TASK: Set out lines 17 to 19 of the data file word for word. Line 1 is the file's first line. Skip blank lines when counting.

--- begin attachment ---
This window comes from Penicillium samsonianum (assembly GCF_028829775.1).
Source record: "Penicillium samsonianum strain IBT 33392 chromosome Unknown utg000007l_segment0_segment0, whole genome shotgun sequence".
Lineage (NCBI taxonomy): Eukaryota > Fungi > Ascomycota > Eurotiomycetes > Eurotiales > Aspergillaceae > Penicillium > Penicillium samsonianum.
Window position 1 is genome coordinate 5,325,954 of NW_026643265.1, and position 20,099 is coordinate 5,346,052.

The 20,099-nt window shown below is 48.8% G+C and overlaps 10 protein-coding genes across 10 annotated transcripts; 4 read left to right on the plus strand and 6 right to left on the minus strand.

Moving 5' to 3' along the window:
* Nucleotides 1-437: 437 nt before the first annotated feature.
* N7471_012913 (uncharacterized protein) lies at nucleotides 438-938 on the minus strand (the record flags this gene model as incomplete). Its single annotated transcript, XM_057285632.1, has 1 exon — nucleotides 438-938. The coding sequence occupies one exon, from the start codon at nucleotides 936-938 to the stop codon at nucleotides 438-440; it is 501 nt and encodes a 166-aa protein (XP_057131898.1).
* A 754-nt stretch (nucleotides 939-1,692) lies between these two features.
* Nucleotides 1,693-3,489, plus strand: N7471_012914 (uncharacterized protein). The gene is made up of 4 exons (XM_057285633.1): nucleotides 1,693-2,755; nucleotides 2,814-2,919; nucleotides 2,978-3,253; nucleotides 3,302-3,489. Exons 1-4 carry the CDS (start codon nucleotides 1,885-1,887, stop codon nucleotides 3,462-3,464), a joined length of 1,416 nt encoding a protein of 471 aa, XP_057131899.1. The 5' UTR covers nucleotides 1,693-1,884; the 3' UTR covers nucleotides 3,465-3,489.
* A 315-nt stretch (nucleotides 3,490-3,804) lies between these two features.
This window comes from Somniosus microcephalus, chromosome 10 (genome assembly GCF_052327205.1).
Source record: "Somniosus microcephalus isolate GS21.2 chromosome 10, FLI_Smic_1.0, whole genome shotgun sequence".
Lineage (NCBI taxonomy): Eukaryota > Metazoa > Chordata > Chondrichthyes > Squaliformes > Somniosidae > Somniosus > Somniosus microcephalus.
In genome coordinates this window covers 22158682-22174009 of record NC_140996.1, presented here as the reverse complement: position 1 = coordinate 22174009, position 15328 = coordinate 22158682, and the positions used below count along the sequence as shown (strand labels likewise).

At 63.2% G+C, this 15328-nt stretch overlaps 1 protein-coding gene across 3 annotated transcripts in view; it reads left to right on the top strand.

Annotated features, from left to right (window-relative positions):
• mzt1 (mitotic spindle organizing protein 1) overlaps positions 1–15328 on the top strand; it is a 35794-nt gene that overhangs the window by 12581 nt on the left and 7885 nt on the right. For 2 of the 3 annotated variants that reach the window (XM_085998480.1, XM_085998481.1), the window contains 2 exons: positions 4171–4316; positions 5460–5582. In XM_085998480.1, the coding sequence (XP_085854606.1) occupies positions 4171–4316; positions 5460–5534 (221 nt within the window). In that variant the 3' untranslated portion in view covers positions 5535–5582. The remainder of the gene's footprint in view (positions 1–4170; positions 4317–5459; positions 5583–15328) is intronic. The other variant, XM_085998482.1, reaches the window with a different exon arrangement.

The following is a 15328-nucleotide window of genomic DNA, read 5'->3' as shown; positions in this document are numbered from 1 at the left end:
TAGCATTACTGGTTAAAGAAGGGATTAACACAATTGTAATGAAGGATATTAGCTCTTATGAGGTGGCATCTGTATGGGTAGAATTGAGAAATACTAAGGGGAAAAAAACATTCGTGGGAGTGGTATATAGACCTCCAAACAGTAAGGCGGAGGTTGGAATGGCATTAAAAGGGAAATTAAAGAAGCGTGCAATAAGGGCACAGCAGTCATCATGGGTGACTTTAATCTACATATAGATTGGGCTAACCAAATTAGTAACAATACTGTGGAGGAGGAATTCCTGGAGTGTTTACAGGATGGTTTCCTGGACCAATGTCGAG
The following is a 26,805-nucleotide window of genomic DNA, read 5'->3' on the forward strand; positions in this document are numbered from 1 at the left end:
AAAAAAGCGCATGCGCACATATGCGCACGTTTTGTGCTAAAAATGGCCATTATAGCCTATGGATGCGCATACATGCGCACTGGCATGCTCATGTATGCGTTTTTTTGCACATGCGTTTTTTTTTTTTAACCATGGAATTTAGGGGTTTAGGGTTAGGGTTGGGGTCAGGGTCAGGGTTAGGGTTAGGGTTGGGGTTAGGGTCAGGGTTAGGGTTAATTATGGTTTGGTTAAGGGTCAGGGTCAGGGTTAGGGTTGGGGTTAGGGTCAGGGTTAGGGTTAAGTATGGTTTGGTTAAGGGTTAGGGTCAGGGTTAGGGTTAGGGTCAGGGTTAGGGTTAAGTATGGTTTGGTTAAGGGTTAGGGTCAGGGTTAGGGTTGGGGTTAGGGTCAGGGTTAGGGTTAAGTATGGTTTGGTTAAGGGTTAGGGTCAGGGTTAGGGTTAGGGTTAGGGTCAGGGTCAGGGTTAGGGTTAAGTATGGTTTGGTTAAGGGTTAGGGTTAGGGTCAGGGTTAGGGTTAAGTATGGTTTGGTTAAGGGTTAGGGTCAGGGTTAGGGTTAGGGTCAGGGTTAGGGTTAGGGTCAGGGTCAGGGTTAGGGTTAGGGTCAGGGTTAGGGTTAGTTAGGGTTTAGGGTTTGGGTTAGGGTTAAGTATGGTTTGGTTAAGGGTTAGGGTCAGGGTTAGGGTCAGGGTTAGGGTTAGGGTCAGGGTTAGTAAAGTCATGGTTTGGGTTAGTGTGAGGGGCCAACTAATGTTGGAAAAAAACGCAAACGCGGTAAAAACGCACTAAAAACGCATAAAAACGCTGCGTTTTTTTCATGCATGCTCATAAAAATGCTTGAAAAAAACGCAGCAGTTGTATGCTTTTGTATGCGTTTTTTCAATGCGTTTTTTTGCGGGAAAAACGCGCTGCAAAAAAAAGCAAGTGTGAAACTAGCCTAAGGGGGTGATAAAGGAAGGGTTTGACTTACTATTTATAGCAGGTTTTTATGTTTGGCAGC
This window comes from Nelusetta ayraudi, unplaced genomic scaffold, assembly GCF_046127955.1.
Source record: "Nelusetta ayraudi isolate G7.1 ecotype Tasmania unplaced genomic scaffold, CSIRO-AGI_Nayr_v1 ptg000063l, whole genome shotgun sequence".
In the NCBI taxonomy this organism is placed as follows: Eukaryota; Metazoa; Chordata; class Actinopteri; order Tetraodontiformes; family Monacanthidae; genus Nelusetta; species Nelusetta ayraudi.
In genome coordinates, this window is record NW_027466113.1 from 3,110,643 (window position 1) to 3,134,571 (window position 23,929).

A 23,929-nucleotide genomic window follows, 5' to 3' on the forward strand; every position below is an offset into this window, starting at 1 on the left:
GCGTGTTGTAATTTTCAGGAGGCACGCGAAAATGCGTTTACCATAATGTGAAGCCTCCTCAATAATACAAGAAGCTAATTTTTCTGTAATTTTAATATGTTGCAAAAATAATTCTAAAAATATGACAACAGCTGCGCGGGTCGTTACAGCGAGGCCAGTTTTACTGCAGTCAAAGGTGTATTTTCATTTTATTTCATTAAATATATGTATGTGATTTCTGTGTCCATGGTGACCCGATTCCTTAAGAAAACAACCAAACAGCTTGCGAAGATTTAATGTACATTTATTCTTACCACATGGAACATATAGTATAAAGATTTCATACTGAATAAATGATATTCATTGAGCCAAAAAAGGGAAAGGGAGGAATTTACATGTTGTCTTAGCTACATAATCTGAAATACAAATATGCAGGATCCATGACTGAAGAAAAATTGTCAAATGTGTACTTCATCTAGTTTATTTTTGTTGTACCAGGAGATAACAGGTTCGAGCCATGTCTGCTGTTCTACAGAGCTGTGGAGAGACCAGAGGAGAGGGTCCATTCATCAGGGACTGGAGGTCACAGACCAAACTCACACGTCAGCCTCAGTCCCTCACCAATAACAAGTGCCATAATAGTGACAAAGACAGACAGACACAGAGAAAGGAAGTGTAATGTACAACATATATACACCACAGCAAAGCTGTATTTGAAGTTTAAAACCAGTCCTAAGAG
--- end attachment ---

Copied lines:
Annotated features, from left to right (window-relative positions):
• mzt1 (mitotic spindle organizing protein 1) overlaps positions 1–15328 on the top strand; it is a 35794-nt gene that overhangs the window by 12581 nt on the left and 7885 nt on the right. For 2 of the 3 annotated variants that reach the window (XM_085998480.1, XM_085998481.1), the window contains 2 exons: positions 4171–4316; positions 5460–5582. In XM_085998480.1, the coding sequence (XP_085854606.1) occupies positions 4171–4316; positions 5460–5534 (221 nt within the window). In that variant the 3' untranslated portion in view covers positions 5535–5582. The remainder of the gene's footprint in view (positions 1–4170; positions 4317–5459; positions 5583–15328) is intronic. The other variant, XM_085998482.1, reaches the window with a different exon arrangement.

The following is a 15328-nucleotide window of genomic DNA, read 5'->3' as shown; positions in this document are numbered from 1 at the left end: